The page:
Take the 2-minute tour ×
Physics Stack Exchange is a question and answer site for active researchers, academics and students of physics. It's 100% free.

I'm reading about quantum anomalies in QFT and all the examples seem to arise in gauge theories. Is it true that theories without a local gauge invariance don't have quantum anomalies? I can't think of examples of symmetry violation in any non-gauge theories, particularly the free theories. Then again, there might be a well-known example I'm not aware of!

share|improve this question
In fact, I would say that anomalies have relatively little to do with gauge theories, although they are commonly studied there. As Prof. Wen says they are about the impossibility to construct a UV complete quantum theory, because the low energy degrees of freedom cannot be quantized consistently. Therefore there must be other degrees of freedom above the cutoff. Example; there are restrictions on fermion hilbert spaces because of time reversal. The axial anonmaly keeps track of the violation of these restrictions. –  BebopButUnsteady Aug 21 '13 at 18:26

2 Answers 2

up vote 9 down vote accepted

There are things called sigma model anomalies, see papers listed in a sample inspire database query here.

Here, the anomaly is associated to the general coordinate invariance in the target space of the non-linear sigma model: the fields take values in a nontrivial manifold (and its associated vector bundles), rather than vector spaces. Classically, the action is independent of the coordinates used to describe the target manifold. But this independence can be lost via quantization.

share|improve this answer

A more general definition of anomaly: A QFT that has no UV completion in the same dimension is anomalous.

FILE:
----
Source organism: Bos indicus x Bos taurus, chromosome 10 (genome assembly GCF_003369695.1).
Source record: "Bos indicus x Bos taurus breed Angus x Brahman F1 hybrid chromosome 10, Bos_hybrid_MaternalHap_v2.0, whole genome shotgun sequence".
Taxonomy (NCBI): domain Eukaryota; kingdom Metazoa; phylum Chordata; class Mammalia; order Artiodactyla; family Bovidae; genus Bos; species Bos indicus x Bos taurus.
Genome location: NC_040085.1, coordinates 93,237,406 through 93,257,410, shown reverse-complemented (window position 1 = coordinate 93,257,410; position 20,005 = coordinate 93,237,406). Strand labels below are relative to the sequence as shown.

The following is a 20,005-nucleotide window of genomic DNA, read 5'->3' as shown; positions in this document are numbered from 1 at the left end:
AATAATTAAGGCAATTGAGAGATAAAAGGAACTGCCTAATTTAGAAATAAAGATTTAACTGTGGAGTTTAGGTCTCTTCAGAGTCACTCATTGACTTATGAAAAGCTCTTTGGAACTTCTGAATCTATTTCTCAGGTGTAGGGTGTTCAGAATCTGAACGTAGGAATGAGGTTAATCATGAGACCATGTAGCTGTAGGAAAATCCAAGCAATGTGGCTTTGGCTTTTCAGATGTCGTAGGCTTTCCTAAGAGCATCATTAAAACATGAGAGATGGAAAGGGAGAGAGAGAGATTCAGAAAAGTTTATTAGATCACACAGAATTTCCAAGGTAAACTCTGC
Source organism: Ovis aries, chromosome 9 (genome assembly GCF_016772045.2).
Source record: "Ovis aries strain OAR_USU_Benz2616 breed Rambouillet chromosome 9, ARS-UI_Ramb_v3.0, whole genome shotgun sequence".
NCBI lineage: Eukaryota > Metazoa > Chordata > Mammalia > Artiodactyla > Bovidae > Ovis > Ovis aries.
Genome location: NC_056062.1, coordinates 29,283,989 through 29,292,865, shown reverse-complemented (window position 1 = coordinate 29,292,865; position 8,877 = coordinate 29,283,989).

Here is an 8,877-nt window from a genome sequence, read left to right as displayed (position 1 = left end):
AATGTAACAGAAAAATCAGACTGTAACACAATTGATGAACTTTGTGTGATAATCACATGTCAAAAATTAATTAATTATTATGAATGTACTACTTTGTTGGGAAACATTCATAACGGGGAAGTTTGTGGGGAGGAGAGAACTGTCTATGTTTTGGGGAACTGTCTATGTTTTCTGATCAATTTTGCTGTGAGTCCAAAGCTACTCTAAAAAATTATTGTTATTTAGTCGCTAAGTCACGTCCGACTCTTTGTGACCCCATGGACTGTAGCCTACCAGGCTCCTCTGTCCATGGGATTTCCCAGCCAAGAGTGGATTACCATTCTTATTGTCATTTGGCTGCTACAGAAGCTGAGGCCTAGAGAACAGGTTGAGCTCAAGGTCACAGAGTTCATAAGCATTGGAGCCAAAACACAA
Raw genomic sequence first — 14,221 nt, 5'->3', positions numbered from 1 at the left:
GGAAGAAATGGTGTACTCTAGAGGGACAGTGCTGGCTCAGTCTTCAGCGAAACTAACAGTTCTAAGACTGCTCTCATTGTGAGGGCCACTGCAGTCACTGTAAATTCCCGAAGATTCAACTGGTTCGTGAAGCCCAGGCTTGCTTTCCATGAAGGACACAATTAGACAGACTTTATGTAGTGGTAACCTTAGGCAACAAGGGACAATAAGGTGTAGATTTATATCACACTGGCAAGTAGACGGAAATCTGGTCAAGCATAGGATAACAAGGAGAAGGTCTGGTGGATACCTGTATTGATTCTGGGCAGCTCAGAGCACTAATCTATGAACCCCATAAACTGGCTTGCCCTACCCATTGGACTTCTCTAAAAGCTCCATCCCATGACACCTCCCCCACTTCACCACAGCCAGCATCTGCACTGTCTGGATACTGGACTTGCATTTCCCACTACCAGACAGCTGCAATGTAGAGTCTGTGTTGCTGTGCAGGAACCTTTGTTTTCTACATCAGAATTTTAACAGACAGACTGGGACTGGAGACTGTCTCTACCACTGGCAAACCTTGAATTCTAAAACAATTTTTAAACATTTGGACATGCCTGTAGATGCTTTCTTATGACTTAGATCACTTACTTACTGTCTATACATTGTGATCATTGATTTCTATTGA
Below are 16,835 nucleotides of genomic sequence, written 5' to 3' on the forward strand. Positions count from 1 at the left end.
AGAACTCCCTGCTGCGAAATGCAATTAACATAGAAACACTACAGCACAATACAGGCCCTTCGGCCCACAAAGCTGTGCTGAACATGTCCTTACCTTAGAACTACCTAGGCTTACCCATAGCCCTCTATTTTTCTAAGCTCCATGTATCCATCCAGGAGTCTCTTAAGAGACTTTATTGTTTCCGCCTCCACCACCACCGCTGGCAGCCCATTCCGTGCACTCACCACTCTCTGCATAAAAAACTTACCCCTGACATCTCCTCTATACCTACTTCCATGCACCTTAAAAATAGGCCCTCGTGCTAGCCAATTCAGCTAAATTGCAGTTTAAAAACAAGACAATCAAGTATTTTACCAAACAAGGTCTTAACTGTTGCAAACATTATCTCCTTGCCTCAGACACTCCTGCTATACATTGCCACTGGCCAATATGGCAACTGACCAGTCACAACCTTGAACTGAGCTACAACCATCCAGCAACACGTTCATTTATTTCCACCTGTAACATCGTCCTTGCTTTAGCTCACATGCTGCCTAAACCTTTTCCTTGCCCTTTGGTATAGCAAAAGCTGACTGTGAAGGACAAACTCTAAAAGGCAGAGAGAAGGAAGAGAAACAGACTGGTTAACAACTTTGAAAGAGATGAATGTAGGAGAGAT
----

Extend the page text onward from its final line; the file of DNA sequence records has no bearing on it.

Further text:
In other words, a QFT that has no well defined short distance regularization in the same dimension is anomalous.

Example: A 1+1D QFT with only one right moving fermion mode is anomalous.

share|improve this answer
Many thanks for your answer. So am I right in thinking that anomalies only arise because of regularization then? But if so, what about the chiral anomaly? That's just a result of the measure not being invariant, I think. –  Edward Hughes Aug 21 '13 at 21:59
The UV completion definition of anomaly include the ABJ chiral anomaly (see my recent paper arXiv:1303.1803 ) –  Xiao-Gang Wen Aug 21 '13 at 23:15
Thank you very much - I'll have a good read of it. –  Edward Hughes Aug 21 '13 at 23:45
In regard to this answer and your interesting recent paper, you could perhaps be interested in writing an answer to my question physics.stackexchange.com/questions/33195/… . I would love to read it. –  drake Jan 27 '14 at 19:33
@drake: I am writing a related long paper. I will try to write an answer to your very interesting question after I finished the paper. –  Xiao-Gang Wen Jan 28 '14 at 3:38

Your Answer


By posting your answer, you agree to the privacy policy and terms of service.

Not the answer you're looking for? Browse other questions tagged or ask your own question.